In wealth, DeVos runs in 1st place
He'd make a rich governor
April 1, 2006
Dick DeVos said he revealed his holdings, which is not required by law, because voters have the right to know about them.
A few wealthy politicians and what they spent to win (or lose):
Michael Bloomberg, Republican: New York City mayor (two campaigns), $130 million
Jon Corzine, Democrat: New Jersey governor and U.S. senator, $100 million
Tom Golisano, Democrat: New York governor, $73.9 million
Michael Huffington, Republican: California U.S. senator, $28 million
Dick Chrysler, Republican: governor (1986), $3.3 million
Geoffrey Fieger, Democrat: governor (1998), $5.5 million
Dick DeVos, the Grand Rapids businessman and Republican candidate for governor who is believed to be the wealthiest candidate to seek statewide office in modern Michigan history, disclosed a list of his holdings and ownership interests Friday.
The list is long and varied -- a stake in the Orlando Magic basketball team, an interest in a resort under development in the Bahamas and ownership of four homes plus a vacation home he shares in Snowmass, Colo. -- and confirms what was well known:
DeVos is immensely rich.
His personal fortune, especially the portion of it he is willing to spend on the race for governor, has the potential to become controversial.
Estimates of DeVos' net worth start in the $500-million range, but no public figure is available. His father, cofounder of Amway Corp. in Ada, has an estimated net worth of $3 billion, according to Forbes Magazine's list of America's richest people, released in February. Dick DeVos took over as chairman of the company, now called Alticor, after his father's retirement. He left the company in 2004.
His latest disclosure does not include a calculation of his net worth or copies of recent tax returns.
Dennis Cawthorne, an expert on Michigan political history, said DeVos is almost without question the richest man to run for office in the state in the last century. The only other candidate who was routinely referred to as a millionaire in recent times was the late Gov. G. Mennen (Soapy) Williams, who was elected governor in 1948 and served six terms. But his wealth was likely "pretty modest," Cawthorne said, compared with DeVos' wealth.
Cawthorne also said the attacks on DeVos' wealth may be wasted. It can cut both ways, he said.
"Some people may view him as out of touch. But others see such a person and think, 'At least he's not susceptible to corruption.' "
DeVos said he made the revelation, which is not required by law, because voters have the right to "complete transparency" about potential conflicts from someone seeking to become the chief executive.
He said the only potential conflict came from his part ownership in the Amway Grand Hotel in Grand Rapids, which state government uses for some conferences. In a telephone interview Friday afternoon, DeVos said his holdings are mostly noncontroversial, "plain vanilla businesses."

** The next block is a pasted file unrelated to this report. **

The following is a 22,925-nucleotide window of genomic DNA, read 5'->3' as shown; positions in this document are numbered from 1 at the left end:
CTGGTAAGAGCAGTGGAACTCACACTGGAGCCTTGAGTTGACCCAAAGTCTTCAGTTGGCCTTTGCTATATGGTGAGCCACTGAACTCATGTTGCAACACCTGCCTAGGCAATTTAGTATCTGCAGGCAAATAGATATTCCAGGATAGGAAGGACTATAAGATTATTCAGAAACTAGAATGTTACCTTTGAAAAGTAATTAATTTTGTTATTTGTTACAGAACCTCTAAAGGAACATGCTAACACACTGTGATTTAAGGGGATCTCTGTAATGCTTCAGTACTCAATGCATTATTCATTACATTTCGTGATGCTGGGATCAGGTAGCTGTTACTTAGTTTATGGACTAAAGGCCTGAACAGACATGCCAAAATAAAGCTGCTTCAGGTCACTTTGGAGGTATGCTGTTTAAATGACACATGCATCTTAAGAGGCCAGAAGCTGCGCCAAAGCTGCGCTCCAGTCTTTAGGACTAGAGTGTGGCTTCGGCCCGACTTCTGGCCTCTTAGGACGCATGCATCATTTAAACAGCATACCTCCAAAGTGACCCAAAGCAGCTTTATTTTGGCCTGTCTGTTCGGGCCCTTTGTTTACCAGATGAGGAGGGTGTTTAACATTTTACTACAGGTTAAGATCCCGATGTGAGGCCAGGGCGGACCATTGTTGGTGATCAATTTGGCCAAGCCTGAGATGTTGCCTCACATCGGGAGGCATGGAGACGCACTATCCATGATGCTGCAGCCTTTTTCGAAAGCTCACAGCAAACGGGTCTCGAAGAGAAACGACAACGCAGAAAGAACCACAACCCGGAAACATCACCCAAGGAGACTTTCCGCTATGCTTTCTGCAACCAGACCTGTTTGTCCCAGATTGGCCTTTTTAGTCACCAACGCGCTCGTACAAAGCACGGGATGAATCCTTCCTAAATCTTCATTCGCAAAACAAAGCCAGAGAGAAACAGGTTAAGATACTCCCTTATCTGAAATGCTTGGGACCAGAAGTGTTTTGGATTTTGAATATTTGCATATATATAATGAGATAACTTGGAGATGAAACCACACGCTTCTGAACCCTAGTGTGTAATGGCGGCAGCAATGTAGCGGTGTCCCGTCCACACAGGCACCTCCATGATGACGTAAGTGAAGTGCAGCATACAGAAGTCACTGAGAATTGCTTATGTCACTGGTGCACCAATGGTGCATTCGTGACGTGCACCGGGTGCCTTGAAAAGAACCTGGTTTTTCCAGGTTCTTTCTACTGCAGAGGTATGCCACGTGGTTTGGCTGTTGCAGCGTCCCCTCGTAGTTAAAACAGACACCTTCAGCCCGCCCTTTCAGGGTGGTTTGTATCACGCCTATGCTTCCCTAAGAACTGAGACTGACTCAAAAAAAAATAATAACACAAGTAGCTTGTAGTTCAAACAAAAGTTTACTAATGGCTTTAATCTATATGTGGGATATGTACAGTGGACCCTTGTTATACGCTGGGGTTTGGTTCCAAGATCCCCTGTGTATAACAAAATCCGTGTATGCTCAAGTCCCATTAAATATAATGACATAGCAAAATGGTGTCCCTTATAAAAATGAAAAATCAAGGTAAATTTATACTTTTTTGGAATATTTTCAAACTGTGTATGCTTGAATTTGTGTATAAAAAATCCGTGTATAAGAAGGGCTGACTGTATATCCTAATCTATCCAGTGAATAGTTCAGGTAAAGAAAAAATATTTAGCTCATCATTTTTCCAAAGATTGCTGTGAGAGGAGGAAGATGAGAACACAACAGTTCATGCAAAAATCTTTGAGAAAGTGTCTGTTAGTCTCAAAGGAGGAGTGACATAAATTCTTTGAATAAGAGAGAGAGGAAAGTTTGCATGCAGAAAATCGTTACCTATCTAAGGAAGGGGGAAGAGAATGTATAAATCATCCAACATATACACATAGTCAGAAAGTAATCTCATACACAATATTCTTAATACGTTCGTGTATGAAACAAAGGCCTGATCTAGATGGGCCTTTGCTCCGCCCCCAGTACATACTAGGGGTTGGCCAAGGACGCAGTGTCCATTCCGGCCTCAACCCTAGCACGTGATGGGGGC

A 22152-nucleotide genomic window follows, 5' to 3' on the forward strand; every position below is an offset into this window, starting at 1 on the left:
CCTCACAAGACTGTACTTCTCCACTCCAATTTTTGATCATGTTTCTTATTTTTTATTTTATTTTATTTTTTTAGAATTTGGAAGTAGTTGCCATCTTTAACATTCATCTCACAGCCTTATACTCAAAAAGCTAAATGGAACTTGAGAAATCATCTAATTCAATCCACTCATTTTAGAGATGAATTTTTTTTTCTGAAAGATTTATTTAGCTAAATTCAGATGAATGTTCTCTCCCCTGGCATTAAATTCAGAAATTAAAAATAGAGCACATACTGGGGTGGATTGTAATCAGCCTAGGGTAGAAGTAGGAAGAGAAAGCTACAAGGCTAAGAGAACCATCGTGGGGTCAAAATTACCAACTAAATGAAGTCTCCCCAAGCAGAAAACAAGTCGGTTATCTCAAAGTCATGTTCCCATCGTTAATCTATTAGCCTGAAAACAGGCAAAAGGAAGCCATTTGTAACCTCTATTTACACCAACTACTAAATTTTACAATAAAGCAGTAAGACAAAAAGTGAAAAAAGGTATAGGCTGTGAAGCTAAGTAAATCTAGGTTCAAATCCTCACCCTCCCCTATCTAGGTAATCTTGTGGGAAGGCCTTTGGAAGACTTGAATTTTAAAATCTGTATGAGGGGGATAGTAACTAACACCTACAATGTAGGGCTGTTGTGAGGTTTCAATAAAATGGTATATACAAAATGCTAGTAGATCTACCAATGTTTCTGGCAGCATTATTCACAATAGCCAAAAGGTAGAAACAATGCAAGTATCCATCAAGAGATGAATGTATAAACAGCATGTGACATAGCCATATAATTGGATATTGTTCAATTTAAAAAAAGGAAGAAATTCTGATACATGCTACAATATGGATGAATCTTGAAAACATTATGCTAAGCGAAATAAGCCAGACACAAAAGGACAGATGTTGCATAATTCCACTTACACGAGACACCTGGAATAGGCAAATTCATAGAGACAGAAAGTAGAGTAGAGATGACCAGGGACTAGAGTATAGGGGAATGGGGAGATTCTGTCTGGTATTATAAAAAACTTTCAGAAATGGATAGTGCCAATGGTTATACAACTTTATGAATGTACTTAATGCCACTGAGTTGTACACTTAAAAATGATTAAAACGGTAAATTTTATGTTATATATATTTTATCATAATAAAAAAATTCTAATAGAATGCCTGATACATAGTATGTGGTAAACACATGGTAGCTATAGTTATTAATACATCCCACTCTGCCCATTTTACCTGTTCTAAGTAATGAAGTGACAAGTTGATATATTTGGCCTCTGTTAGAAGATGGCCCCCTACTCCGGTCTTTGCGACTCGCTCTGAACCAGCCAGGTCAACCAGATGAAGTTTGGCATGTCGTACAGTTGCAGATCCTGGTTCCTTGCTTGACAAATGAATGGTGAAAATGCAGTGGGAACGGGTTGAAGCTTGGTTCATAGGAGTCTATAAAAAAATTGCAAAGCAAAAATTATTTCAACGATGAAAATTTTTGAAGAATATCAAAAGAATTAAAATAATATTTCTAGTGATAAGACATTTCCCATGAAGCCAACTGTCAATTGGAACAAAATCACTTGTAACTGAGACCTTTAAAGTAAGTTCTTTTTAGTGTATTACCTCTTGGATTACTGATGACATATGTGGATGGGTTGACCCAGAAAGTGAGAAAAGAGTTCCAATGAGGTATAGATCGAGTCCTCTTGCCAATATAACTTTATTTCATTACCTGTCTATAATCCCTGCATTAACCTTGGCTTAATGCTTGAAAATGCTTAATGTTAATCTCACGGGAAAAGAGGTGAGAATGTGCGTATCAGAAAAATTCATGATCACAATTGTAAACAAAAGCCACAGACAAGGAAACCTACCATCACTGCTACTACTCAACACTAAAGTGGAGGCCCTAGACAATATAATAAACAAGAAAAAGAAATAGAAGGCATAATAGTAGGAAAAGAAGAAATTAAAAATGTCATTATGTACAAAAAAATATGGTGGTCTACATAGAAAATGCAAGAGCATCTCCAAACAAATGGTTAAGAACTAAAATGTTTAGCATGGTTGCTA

A spokesman for Gov. Jennifer Granholm's re-election campaign immediately denounced Friday's disclosure as inadequate. "DeVos' arrogant refusal to open his tax return to public inspection, the way Gov. Granholm and every other recent candidate has done, makes it clear that he is hiding something," said spokesman Chris DeWitt.
DeVos' spokesman John Truscott called that allegation "ludicrous." The documents released by the DeVos campaign were certified by accountants and reviewed by a law firm, he said. Truscott said the tax returns were withheld because DeVos' financial affairs are intertwined with business associates and family whose privacy would be compromised by their disclosure.
DeVos said he regarded the list of companies, real estate and other ventures as a more complete picture of a candidate's financial interests than a tax return. He said he hoped Granholm would make a similar disclosure. To which DeWitt responded, "We'll consider it."
Democrats, including the party chairman and Granholm's campaign director, have increasingly highlighted DeVos' personal wealth as a sign that he is out of touch with ordinary voters and a warning -- often coupled with a plea for campaign contributions -- that he will try to buy the election.
DeVos said Friday he finds that rhetoric disheartening.
Democrats didn't have a problem with the fortunes of presidential candidate John Kerry or New Jersey Gov. Jon Corzine, he said.
"Since when has personal success been a disqualification for office?"
Rich Robinson, director of the Michigan Campaign Finance Network, which monitors money in politics, said his general rule is: The "more that gets disclosed the better." But Robinson said he understood why someone in DeVos' financial position might be reluctant to release complete returns.
Contact DAWSON BELL at 313-222-6604 or firstname.lastname@example.org.